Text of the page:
Follow bioarchaeologist Cat Jarman – and the cutting-edge forensic techniques central to her research – as she uncovers epic stories of the Viking age and follows a small ‘Carnelian’ bead found in a Viking grave in Derbyshire to its origins thousands of miles to the east in Gujarat.
“Dr Cat Jarman is a bioarchaeologist, specialising in forensic techniques to research the paths of Vikings who came to rest in British soil. By examining teeth that are now over one thousand years old, she can determine childhood diet, and thereby where a person was likely born. With radiocarbon dating, she can ascertain a death date down to the range of a few years. And her research offers new visions of the likely roles of women and children in Viking culture.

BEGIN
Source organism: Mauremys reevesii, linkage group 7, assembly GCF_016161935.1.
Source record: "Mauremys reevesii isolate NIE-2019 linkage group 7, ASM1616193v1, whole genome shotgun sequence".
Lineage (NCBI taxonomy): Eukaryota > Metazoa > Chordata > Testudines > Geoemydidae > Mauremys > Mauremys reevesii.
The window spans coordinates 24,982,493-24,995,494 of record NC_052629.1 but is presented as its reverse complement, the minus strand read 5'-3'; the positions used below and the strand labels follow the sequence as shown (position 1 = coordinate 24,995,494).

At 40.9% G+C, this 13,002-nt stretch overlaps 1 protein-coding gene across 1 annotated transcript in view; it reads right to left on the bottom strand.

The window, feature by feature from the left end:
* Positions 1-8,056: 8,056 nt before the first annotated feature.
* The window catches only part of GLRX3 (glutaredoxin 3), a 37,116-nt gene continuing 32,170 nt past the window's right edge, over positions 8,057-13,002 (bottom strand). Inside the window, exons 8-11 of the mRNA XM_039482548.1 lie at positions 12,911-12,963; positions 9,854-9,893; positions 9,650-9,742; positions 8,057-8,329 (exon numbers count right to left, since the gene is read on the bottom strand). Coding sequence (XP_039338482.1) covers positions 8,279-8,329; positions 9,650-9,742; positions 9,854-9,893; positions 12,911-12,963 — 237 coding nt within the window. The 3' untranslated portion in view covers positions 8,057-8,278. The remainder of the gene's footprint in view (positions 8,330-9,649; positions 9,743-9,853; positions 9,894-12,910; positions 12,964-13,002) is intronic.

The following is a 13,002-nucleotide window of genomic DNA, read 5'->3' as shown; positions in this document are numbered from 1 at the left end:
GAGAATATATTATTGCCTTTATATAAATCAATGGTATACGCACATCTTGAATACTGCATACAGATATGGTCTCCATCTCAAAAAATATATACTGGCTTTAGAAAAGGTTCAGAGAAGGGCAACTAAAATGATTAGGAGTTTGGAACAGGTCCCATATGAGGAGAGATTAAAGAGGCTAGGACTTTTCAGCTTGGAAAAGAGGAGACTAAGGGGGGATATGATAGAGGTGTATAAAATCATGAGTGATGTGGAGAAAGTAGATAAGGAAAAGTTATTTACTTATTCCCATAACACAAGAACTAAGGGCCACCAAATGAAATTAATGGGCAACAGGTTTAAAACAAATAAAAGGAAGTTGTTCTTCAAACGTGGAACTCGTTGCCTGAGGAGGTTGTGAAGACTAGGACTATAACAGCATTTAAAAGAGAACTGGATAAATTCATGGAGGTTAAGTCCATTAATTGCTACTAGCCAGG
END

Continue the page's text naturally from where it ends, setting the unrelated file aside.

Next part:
In 2017, a carnelian bead came into her temporary possession. River Kings sees her trace its path back to eighth-century Baghdad and India, discovering along the way that the Vikings’ route was far more varied than we might think, that with them came people from the Middle East, not just Scandinavia, and that the reason for this unexpected integration between the Eastern and Western worlds may well have been a slave trade running through the Silk Road, and all the way to Britain.
Told as a riveting story of the Vikings and the methods we use to understand them, this is a major reassessment of the fierce, often-mythologised voyagers of the north, and of the global medieval world as we know it.”
We had a quick chat with Cat and asked her about River Kings.